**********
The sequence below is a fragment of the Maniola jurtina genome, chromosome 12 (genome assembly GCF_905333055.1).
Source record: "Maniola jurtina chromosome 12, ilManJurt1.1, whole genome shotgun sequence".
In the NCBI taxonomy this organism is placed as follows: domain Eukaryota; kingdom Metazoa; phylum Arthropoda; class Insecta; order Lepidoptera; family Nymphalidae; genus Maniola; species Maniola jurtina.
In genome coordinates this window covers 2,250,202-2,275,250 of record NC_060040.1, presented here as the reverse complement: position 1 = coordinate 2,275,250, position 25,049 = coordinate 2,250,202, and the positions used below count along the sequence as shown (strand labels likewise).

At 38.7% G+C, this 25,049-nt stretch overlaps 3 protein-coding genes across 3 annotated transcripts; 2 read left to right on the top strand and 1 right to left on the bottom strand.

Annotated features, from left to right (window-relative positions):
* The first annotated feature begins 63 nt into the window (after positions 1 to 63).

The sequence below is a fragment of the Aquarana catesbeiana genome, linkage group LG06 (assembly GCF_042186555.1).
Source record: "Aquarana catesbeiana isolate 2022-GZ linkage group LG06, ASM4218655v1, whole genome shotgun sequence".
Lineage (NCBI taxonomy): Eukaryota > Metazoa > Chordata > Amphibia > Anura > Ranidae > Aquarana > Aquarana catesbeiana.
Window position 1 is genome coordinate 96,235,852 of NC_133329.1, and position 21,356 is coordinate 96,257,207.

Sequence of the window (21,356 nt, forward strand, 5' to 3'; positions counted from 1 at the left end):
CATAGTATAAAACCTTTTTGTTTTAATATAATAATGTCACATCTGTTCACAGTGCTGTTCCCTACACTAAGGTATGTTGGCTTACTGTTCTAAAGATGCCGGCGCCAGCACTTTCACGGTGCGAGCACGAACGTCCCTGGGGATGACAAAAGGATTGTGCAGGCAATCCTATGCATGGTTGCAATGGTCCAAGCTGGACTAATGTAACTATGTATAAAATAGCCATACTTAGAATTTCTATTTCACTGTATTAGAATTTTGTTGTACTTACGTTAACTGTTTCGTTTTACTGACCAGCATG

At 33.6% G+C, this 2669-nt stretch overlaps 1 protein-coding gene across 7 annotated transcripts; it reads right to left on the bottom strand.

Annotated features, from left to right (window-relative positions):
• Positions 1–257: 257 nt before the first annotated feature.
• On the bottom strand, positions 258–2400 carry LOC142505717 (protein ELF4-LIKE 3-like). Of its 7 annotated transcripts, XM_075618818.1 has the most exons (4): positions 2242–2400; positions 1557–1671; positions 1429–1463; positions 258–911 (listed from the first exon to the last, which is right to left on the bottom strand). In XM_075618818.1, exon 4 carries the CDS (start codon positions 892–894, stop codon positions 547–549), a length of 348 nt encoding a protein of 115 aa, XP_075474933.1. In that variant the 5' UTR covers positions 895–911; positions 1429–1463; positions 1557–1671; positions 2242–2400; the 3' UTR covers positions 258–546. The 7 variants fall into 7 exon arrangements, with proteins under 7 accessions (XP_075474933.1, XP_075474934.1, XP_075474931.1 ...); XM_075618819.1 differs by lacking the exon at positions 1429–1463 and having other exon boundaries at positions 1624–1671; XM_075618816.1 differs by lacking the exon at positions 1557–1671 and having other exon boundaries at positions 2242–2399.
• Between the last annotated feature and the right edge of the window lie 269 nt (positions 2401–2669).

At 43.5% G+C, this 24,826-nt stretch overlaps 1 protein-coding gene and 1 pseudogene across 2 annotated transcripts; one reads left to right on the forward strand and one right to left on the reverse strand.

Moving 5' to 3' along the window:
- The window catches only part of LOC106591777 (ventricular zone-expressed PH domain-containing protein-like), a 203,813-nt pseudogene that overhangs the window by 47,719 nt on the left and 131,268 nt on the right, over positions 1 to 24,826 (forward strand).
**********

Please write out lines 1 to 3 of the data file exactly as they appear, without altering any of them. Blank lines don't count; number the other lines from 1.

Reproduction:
The sequence below is a fragment of the Maniola jurtina genome, chromosome 12 (genome assembly GCF_905333055.1).
Source record: "Maniola jurtina chromosome 12, ilManJurt1.1, whole genome shotgun sequence".
In the NCBI taxonomy this organism is placed as follows: domain Eukaryota; kingdom Metazoa; phylum Arthropoda; class Insecta; order Lepidoptera; family Nymphalidae; genus Maniola; species Maniola jurtina.